"So you spent four dollars and two hours to do that," said Jim after I told him about my recycling adventure. Actually, it was more like slightly under four-fifty and four hours.
But I got something out of it, and not just the satisfaction of the recycling itself. I used the trip as an artist's date in Brooklyn--and a shopping opp.
My first thought was to explore some thrift stores and vintage shops, and I'd taken down a few names and addresses before embarking on my journey.
I only made it to one: Hooti Couture, 321 Flatbush at 7th Avenue, just north of the coop. I cooled off there, scanned the colorful wares, and chatted with the charming proprietor, but didn't buy anything.
Walking up Flatbush, I ventured into the New York Chess & Game Shop. It occurred to me that they might have an innovative board game I'd read about recently, which is notable for rewarding collaborative activities rather than cutthroat competition. Unfortunately I didn't remember the name. But from my vague description, they recognized The Settlers of Catan--sold out but on order.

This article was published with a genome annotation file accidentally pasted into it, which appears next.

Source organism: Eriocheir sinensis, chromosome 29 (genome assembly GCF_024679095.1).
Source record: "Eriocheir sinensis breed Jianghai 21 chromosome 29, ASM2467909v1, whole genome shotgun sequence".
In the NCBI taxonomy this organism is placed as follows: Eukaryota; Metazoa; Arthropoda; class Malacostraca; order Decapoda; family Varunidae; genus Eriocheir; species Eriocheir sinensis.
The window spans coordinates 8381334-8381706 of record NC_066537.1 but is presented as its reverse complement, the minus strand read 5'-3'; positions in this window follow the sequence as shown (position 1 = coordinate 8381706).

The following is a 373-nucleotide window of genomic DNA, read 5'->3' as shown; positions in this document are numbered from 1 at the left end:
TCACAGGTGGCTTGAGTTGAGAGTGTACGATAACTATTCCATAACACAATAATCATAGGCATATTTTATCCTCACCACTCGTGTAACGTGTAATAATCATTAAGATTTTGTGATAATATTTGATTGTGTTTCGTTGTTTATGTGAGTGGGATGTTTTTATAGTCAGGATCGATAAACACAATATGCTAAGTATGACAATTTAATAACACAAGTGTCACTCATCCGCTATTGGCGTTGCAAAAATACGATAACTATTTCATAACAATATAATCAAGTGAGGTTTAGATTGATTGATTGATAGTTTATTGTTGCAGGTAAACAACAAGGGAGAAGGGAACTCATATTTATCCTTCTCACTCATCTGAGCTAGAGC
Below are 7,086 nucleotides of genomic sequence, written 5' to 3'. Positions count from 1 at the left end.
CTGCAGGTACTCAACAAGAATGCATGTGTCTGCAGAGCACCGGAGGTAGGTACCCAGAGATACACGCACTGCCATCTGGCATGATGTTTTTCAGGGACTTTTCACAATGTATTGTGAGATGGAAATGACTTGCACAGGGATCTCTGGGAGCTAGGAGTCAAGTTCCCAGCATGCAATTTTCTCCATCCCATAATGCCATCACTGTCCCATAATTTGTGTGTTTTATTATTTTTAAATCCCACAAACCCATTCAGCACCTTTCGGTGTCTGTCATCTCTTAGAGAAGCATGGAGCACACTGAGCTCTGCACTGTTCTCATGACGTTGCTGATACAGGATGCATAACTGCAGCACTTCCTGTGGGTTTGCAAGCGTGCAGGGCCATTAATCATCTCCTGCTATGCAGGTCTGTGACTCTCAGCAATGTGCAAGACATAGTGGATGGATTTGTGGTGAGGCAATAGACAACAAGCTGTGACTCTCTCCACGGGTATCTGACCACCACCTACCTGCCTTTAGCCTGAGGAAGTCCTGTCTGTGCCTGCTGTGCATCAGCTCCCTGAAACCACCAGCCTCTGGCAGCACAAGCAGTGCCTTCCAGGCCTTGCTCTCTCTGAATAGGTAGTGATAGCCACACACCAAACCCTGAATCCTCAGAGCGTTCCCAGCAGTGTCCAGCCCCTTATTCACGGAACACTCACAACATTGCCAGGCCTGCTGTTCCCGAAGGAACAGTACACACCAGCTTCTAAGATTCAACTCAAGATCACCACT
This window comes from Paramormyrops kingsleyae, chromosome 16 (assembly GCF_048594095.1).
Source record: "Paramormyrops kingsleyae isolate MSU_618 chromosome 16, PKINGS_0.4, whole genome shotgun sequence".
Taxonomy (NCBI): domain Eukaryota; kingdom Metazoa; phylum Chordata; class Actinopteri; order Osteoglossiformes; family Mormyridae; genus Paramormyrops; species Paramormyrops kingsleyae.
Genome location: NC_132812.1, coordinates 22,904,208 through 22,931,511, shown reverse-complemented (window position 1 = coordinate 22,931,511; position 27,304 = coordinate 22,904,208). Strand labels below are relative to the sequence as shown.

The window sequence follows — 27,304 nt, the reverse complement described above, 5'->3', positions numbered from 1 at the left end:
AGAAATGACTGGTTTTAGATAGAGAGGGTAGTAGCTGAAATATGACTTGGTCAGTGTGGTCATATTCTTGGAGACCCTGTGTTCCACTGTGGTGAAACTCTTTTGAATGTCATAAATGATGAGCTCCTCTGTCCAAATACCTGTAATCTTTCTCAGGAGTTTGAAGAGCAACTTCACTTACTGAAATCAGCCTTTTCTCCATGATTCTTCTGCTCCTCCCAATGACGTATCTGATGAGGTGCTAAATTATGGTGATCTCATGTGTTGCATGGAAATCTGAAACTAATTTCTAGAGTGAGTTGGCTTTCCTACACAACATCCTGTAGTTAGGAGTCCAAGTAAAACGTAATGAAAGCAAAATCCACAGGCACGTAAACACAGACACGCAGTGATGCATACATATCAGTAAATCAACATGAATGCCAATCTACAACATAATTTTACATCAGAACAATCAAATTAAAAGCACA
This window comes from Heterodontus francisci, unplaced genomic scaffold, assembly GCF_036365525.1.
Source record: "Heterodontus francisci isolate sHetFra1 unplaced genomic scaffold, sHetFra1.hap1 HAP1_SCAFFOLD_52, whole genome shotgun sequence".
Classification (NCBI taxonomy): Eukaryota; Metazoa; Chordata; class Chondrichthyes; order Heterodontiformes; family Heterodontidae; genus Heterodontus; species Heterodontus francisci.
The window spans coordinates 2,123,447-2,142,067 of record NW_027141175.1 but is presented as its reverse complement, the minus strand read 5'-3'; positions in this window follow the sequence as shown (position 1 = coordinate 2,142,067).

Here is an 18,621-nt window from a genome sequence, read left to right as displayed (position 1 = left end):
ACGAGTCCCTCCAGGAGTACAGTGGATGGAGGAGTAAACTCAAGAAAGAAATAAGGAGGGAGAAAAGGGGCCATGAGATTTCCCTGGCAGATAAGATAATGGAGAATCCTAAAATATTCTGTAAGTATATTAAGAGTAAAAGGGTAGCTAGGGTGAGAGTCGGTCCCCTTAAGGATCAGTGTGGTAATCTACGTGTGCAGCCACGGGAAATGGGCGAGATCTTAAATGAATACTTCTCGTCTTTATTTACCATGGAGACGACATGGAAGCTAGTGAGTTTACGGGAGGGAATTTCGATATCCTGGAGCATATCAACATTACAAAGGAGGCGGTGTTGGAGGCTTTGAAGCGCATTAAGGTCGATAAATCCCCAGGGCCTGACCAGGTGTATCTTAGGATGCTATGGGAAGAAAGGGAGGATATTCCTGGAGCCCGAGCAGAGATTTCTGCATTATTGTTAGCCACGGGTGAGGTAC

At the triangle formed by Flatbush, Atlantic, and Pacific, I found a little community garden, densely planted, filled with delicate floral perfumes.
I had in mind to find some Middle-Eastern treats on Atlantic Avenue, but instead I found Blue Marble, and rewarded myself with a coffee and ginger ice cream cone. Only on the way out, did I learn that they use biodegradable utensils and cups for their organic ice cream.
Finally, I ended up at Trader Joe's on Atlantic Avenue, more spacious and far less crowded than the one on Union Square, and returned home laden with artichokes, coffee, cookies, humus, etc., etc.
At home, I put the big empty bag in which I'd toted my recyclables back on the chair in the kitchen, and began filling it up again.